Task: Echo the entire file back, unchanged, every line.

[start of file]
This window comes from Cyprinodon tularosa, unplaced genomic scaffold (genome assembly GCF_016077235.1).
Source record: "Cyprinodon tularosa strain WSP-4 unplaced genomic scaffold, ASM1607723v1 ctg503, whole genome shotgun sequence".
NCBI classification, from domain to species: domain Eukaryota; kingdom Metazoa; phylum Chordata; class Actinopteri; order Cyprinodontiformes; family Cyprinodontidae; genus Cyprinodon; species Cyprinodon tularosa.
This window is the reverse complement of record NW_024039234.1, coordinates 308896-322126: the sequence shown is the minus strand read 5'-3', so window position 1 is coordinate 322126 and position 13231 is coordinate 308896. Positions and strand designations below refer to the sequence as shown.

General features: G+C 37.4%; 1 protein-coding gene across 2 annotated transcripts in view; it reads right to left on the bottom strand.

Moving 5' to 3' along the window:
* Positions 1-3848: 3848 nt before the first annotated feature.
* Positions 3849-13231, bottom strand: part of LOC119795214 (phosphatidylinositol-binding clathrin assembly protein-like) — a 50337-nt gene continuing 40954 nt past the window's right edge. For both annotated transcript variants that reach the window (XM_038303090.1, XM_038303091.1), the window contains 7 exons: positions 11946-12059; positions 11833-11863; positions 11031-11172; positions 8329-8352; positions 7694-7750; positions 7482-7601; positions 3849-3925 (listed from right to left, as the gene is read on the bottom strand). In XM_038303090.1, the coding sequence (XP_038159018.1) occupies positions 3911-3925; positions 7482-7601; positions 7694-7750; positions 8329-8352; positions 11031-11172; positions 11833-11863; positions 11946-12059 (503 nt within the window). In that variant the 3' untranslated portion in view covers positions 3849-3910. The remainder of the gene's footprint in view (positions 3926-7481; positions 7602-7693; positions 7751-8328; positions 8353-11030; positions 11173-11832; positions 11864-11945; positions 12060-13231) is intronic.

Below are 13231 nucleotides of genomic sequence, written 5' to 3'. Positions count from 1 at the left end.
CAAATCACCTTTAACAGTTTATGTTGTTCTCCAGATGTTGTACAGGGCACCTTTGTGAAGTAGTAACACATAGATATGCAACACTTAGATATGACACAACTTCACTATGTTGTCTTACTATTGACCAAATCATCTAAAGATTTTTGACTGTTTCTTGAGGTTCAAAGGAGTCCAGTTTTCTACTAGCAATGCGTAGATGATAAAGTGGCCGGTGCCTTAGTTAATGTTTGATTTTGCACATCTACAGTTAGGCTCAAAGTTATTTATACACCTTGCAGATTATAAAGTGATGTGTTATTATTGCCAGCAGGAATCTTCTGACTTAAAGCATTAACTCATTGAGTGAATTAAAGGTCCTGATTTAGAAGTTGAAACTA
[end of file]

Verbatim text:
This window comes from Cyprinodon tularosa, unplaced genomic scaffold (genome assembly GCF_016077235.1).
Source record: "Cyprinodon tularosa strain WSP-4 unplaced genomic scaffold, ASM1607723v1 ctg503, whole genome shotgun sequence".
NCBI classification, from domain to species: domain Eukaryota; kingdom Metazoa; phylum Chordata; class Actinopteri; order Cyprinodontiformes; family Cyprinodontidae; genus Cyprinodon; species Cyprinodon tularosa.
This window is the reverse complement of record NW_024039234.1, coordinates 308896-322126: the sequence shown is the minus strand read 5'-3', so window position 1 is coordinate 322126 and position 13231 is coordinate 308896. Positions and strand designations below refer to the sequence as shown.

General features: G+C 37.4%; 1 protein-coding gene across 2 annotated transcripts in view; it reads right to left on the bottom strand.

Moving 5' to 3' along the window:
* Positions 1-3848: 3848 nt before the first annotated feature.
* Positions 3849-13231, bottom strand: part of LOC119795214 (phosphatidylinositol-binding clathrin assembly protein-like) — a 50337-nt gene continuing 40954 nt past the window's right edge. For both annotated transcript variants that reach the window (XM_038303090.1, XM_038303091.1), the window contains 7 exons: positions 11946-12059; positions 11833-11863; positions 11031-11172; positions 8329-8352; positions 7694-7750; positions 7482-7601; positions 3849-3925 (listed from right to left, as the gene is read on the bottom strand). In XM_038303090.1, the coding sequence (XP_038159018.1) occupies positions 3911-3925; positions 7482-7601; positions 7694-7750; positions 8329-8352; positions 11031-11172; positions 11833-11863; positions 11946-12059 (503 nt within the window). In that variant the 3' untranslated portion in view covers positions 3849-3910. The remainder of the gene's footprint in view (positions 3926-7481; positions 7602-7693; positions 7751-8328; positions 8353-11030; positions 11173-11832; positions 11864-11945; positions 12060-13231) is intronic.

Below are 13231 nucleotides of genomic sequence, written 5' to 3'. Positions count from 1 at the left end.
CAAATCACCTTTAACAGTTTATGTTGTTCTCCAGATGTTGTACAGGGCACCTTTGTGAAGTAGTAACACATAGATATGCAACACTTAGATATGACACAACTTCACTATGTTGTCTTACTATTGACCAAATCATCTAAAGATTTTTGACTGTTTCTTGAGGTTCAAAGGAGTCCAGTTTTCTACTAGCAATGCGTAGATGATAAAGTGGCCGGTGCCTTAGTTAATGTTTGATTTTGCACATCTACAGTTAGGCTCAAAGTTATTTATACACCTTGCAGATTATAAAGTGATGTGTTATTATTGCCAGCAGGAATCTTCTGACTTAAAGCATTAACTCATTGAGTGAATTAAAGGTCCTGATTTAGAAGTTGAAACTA